The update looks to overhaul the visual style of your Steam Library and drag it out of that ol’ 2003-Chic that got tired about ten years ago.
The “Storefront War of 2019” is about to reach its peak as both Steam and the Epic Store prepare for the tidal wave of the year’s biggest games to flood the market. With both sides bringing forth secret weapons of their own, Epic unveiling their store exclusives early on in the fight and Steam utilising it’s already large player-base to rally against the Fortnite behemoth, there’s a conflict that neither storefront has yet to prepare for: Aesthetics. Both Steam and the Epic has issues with readability and user-friendliness but after an announcement last night it seems that Steam is finally taking steps to rectify what has been a long-standing issue with the platform.
Launching as an opt-in beta on September 17, Steam’s library will become not only easier to navigate for users but far less boring to look at. Steam’s Library interface has remained largely unchanged since 2003 with the list of games that you own amalgamated into a plain text list on the left of the screen, with the right side highlighting relevant information regarding whatever game is selected, usually consisting of friends who own the game, achievements and news about the title. While it’s arguably functional, it’s definitely not the optimal way to display one’s collection of games. It’s difficult to navigate and find a specific title and despite users having the ability to create custom folders for games you’d want to group together but the process is unwieldy at best. Also, it’s kinda nice to actually see all the games you own, right?
That’s the thinking with this library update. Announced a few months back, the latest news coming out of Valve is that the new Steam library is all about being user-friendly. The left-hand column of alphabetically listed games remains largely unchanged, bar the addition of new dynamic sorting technics that allow users to better organise games through specific tags. Users will also be able to create custom folders separate from the widely utilised Steam tags so as to better customise their own library. On the right-hand side, when no game is selected, the screen serves a way to keep up to date with your collection. The “shelves” can be organised based on what you think is most important, but the default will highlight games that have been recently played by you, your friends or have recently received an update. Once a game has been selected, the new tab will close and a familiar breakdown of relevant information on the game will make itself available.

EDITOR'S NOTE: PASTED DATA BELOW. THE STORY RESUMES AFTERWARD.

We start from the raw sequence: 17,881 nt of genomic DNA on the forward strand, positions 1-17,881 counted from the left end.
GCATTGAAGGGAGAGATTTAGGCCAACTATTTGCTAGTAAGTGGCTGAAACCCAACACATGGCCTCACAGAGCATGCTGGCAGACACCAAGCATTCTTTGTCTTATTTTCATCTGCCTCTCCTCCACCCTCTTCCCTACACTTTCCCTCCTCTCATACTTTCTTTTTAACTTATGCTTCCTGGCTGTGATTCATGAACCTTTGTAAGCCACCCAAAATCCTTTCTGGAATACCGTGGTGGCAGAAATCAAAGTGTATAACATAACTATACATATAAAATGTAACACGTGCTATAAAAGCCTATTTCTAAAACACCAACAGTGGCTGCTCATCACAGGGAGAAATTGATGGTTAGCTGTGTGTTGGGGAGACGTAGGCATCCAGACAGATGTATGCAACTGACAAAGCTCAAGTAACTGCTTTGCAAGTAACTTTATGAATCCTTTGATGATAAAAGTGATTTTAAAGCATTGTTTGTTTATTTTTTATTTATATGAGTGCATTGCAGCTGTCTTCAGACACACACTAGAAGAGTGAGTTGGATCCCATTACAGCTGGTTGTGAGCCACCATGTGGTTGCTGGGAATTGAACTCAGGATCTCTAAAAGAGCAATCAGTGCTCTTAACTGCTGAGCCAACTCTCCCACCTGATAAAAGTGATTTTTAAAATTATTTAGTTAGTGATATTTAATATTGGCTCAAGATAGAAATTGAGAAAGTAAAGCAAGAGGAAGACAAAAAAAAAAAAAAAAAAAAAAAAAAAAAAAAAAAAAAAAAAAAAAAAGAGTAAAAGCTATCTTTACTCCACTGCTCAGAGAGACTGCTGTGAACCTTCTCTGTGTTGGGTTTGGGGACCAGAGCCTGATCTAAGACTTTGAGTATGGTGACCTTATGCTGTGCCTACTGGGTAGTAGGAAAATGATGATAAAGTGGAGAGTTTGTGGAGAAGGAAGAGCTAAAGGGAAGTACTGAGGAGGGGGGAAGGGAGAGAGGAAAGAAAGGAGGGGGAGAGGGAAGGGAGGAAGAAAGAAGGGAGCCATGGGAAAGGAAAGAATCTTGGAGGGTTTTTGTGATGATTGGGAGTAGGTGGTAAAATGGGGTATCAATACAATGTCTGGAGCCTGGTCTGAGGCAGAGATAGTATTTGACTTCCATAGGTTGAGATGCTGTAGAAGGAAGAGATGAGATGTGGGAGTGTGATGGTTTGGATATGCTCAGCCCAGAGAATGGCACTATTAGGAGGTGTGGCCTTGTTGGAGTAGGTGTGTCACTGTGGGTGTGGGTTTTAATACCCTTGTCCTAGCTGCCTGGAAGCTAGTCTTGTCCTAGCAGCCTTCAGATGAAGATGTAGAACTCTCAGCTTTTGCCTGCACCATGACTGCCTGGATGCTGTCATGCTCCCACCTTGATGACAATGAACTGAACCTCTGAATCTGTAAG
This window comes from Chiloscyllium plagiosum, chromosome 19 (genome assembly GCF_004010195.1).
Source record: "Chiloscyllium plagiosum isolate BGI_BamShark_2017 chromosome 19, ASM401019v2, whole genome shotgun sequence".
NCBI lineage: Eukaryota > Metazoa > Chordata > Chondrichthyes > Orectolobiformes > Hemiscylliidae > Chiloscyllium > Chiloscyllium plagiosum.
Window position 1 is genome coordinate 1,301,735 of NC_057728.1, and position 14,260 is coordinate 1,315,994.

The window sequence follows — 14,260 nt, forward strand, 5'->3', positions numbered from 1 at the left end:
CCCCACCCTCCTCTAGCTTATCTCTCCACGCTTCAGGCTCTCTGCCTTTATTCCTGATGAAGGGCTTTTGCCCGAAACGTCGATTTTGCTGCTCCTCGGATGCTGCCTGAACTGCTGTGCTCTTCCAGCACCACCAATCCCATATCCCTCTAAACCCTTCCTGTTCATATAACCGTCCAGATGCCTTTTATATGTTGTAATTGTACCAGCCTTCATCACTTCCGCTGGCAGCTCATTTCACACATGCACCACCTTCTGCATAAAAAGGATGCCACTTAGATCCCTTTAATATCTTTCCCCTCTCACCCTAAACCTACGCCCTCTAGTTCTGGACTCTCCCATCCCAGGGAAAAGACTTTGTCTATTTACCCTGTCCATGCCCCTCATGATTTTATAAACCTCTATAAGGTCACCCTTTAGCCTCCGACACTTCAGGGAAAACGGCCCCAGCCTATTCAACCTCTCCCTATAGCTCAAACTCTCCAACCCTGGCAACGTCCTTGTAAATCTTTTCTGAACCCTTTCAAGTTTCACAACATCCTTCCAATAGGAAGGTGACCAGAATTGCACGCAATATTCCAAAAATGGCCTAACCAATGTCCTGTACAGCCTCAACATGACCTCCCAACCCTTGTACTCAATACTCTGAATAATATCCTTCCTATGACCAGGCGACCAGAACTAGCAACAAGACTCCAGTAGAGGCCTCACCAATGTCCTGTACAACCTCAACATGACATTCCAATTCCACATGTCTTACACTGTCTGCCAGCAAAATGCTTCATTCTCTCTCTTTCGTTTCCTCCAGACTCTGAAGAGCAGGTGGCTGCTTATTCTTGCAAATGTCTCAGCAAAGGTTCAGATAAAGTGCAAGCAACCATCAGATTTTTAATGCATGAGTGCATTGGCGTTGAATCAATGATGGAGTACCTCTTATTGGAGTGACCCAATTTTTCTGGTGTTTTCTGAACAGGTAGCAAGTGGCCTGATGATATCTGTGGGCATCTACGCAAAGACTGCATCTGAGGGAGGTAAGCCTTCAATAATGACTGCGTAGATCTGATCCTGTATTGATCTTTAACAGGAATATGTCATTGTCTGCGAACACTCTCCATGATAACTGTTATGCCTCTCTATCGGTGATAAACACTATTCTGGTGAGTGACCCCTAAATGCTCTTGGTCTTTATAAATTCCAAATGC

Below these shelves are your custom collections of games, made easily available to peruse with larger thumbnails of the games in each group. Also, to add games into these collections all you need to do is drag and drop them from the left column in an act of mercy so miraculous it’s as if God himself decreed it so. Any new games that match the tags set in these collections will be automatically added to the list (and can also be removed if you think they belong somewhere else). I’m not sure how the Steam algorithm will prioritise games with multiple tags, but I suppose that’s why you have the option to customise as you wish.
Over and above the usability of this new interface comes what’s probably most important: Aesthetics. The new layout will feature some depth-of-field effects and some snazzy 3D icons to really make everything pop. You’ll be able to turn these more visually intensive flourishes off if your graphics card asks for a raise or if you just want to save battery life on your laptop.
The last new feature added to the library is being billed as Steam Events, a tool for developers to hand-craft content for specific games that included embedded videos of streams, schedule announcements and update on new Steam Store listings. Valve is clearly aware of the potential for publishers and developers to utilise these tools as a means to flood their game’s page with unnecessary Steam Events. Speaking to Ars Technica, Alden Kroll, a developer for Valve, stated, “For each player, the Steam Library’s posts are personalized based on what they play a lot, recently, and in the past. An update from an unplayed game is less likely to pop up. We’re implementing rate limiting to prevent six updates from the same game at the same time. Still, we want feedback from players on this.”
The beta for this redesigned Steam library will be going live on September 17th and will be available for anyone wanting to spruce up their dusty ol’ collection.
Last Updated: September 5, 2019